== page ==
|Country||International (Germany, Norway)|
|Release Date||6 December 2019|
International symphonic metallers Leaves’ Eyes have released seven records since their founding in 2003. The band was formed by vocalist Liv Kristine and the enigmatic metal band Atrocity, but, after Liv parted ways in 2016, Elina Siirala of Angel Nation has been its frontwoman. For the most part, their sound has been pretty generic as far as female-fronted symphonic metal goes: melancholic, operatic vocals, a bit of rough vocals, gothic overtones, that sort of thing. Despite being their second release with their new vocalist, as well as the first to feature guitarist Micki Richter, Leaves’ Eyes’ latest EP Black Butterfly offers absolutely nothing new except for a mopey vocal feature of ‘Stille Nacht’ (‘Silent Night’) because, you know, it’s Christmastime.
Actually, I shouldn’t have said that the EP offers nothing new. Let me correct myself; Black Butterfly actually offers, well, nothing at all. The sound is bland, the arrangements and songwriting is bland, the musicianship is bland. It’s actually kind of fucked up how a band consisting of five people could sound so consistently boring. I mean, no single aspect here is necessarily bad, but they’re so plain that it’s painful.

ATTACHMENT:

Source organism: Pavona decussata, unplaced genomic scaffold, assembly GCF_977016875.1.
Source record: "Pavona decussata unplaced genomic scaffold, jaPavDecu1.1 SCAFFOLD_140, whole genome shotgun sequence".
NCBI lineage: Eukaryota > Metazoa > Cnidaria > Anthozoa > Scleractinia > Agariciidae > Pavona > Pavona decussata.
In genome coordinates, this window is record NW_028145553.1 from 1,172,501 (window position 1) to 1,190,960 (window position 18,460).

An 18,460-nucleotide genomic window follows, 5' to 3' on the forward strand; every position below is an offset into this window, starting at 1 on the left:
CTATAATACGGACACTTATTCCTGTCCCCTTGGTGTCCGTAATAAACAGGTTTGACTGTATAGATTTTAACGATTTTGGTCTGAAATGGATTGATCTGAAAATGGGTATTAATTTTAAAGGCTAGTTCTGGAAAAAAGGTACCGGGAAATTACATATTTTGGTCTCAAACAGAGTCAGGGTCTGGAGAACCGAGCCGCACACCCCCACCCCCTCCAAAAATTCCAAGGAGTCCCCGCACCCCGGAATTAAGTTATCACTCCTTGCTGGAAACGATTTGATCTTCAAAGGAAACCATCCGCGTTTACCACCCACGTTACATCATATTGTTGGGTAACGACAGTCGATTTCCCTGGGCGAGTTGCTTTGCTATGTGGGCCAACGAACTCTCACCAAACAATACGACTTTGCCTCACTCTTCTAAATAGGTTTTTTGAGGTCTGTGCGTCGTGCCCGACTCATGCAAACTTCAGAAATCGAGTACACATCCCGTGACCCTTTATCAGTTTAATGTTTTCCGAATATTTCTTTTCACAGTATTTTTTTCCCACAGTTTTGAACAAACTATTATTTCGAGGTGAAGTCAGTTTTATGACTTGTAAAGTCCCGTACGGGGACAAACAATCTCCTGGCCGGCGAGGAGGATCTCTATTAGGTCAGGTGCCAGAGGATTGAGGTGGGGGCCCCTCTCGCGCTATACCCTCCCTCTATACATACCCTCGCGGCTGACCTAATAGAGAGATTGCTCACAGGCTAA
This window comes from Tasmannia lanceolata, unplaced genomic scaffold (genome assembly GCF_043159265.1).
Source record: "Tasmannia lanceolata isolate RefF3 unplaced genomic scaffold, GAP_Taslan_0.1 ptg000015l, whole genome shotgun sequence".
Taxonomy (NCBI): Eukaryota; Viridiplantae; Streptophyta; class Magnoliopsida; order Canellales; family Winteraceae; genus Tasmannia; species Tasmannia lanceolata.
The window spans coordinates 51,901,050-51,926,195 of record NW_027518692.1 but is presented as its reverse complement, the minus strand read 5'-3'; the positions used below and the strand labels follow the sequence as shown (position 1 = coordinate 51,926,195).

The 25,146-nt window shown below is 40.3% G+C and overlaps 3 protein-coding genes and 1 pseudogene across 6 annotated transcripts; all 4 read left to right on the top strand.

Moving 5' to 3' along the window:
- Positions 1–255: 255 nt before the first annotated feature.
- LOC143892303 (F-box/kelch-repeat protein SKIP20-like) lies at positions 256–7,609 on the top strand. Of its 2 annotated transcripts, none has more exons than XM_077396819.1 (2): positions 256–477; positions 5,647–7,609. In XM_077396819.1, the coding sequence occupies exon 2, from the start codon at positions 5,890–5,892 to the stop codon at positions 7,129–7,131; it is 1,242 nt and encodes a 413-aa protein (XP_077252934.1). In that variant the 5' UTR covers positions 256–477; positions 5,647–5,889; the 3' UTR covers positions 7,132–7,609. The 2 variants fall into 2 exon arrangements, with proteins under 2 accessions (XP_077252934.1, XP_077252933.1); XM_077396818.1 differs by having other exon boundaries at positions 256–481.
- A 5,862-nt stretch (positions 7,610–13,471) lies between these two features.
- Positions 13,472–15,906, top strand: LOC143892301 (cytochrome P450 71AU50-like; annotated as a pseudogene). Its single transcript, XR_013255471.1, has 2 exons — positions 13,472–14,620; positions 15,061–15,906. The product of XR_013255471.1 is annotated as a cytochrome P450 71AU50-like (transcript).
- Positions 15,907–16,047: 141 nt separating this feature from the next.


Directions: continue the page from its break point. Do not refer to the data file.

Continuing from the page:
I really wish I had more to say about this one, but I don’t, so let me offer an anecdote. A few years ago, I saw these guys open for Sabaton in Vancouver. As my first show (and considering that Battle Beast were also playing support), I was primed and fucking ready when Leaves’ Eyes took the stage. But, to my dismay (and pretty much everyone else’s in the venue), my excitement had all but evaporated about three minutes into their set. If killing a crowd that isn’t even alive yet doesn’t give you an idea of how monotonous this band is, then I suppose you’re just going to have to dive into their material and see for yourself, although I don’t recommend it.
So, yeah. Especially considering the obvious amount of effort that went into making and mixing this album to sound clean and modern, it’s not worth anybody’s time. The playing isn’t bad, and the songwriting isn’t bad, but it’s about as one-dimensional as you could possibly make a symphonic metal album. However, if you want to listen to the equivalent of staring at a featureless white wall for fifteen minutes, then Black Butterfly will be right up your alley.
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